March 10 2014

The Art of Vegetables: A Q&A with Artist Sarah Fairchild

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Photo courtesy of Sarah Fairchild Photo courtesy of Sarah Fairchild

Sarah Fairchild's paintings capture the detail and allure of vegetables in an uncommon way. An Ohio native, Sarah came by painting vegetables honestly—she spent her childhood in the garden, growing and canning food with her mother and grandmother. Yet her technique brings common staples like corn and cauliflower to life with one of the most joyful and unexpected colors—fluorescent pink. Standing in front of one Sarah's works, I'm swallowed up by the brightness of cabbages and how they call to me from the wall like sunlight through an open door. And that made me want to interview her to find out why vegetables, farming and art are so meaningful to her. —CL

Q: What inspired you to start painting vegetables?

A: I grew up following my mother and grandmother through vegetable and flower gardens. It was a true "farm to table" experience. I helped them pull weeds, plant seeds, harvest as well as can and freeze vegetables for the winter. As an adult, I rediscovered my love for plants by noticing the amazing produce at farmers market, walking through my neighborhood alleys and visiting community gardens. I found the vegetables beautiful, alluring and more interesting than the flowers. I knew I wanted to explore these forms in my painting.

 

Q: You talk about having relationships with the farmers who grow the food you photograph and paint. How do you cultivate those relationships and what do those relationships look like?

A: I am a regular at the North Market and its farmers market. Many of the farmers have been selling their produce there for years. When you are buying directly from the farmers, you get to know who is farming "organically" verses "naturally." I started talking with the farmers whose produce I loved and over the years, developed connections.

Q: What places and farms do you frequent the most for your subject matter?

A: I have four favorite locations. My favorite community gardens are the Wallace Community Garden in Grandview and the Franklin Park Conservatory Community Garden. I also frequent several small farms. My two favorite farms are Toad Hill Farm in Danville, Ohio and Rock Dove Farm near West Jefferson, Ohio. I am so appreciative that they let me tromp through their fields.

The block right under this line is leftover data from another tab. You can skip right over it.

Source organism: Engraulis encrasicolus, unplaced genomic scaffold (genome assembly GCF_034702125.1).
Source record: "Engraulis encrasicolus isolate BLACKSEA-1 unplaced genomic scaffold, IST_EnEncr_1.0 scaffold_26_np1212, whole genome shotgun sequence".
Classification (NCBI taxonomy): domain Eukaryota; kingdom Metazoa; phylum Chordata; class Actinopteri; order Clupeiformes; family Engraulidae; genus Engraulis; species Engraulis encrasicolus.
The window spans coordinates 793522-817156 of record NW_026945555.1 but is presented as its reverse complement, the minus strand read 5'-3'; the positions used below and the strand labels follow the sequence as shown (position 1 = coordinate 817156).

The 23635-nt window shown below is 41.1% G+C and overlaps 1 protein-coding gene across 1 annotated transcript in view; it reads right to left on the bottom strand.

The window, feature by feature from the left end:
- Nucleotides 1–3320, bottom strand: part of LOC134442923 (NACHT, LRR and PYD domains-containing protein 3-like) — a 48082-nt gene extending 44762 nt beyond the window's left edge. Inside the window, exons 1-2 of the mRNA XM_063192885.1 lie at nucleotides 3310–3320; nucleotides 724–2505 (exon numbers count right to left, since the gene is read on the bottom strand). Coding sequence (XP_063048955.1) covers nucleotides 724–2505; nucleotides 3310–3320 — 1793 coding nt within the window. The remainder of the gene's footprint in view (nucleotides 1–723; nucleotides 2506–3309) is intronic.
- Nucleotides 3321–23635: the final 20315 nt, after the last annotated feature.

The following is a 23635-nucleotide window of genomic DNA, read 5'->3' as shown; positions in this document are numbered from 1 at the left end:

Q: Why are sustainable food sources so important to you? What's your biggest concern for sustainable food?

A: I believe all people should have the ability to eat food that is safe, affordable and chemical-free. Using pesticides to limit insect destruction is irresponsible and not in the best interest of the planet. Creating GMOs (genetically modified organisms) as a substitute for organic vegetation is not a healthy alternative. Mother Nature created it, who are we to alter it? I enjoy highlighting the bug-eaten leaves in my work. I believe in aiming for perfection and striving to be my very best, however, nothing in life is "perfect." I value the wabi-sabi elements of life.

Fairchild Image3

 

Q: What is the relationship between art and food for you?

A: They should both be sensual and enjoyable experiences.

Q: Do you have a favorite vegetable and if so, what's one of your favorite recipes for it?

A: My favorite vegetable is arugula; the flavors are bright, peppery and spicy. I have an arugula salad every day for lunch. I usually dress the salad with fresh lemon, a drizzle of olive oil and top with Parmigiano Reggiano cheese. Simple and easy.

If you ask me what I like to paint the most, I would have to say Brussels sprouts. The plant looks otherworldly and often quite figurative.

 

Sarah's show, "LUSH: New Works by Sarah Fairchild," is on display at Hammond Harkins Galleries in Bexley until March 12, 2014. Visit their website for more information. And learn more about Sarah and her work at sarahfairchild.com.

Read 907 times Last modified on March 10 2014

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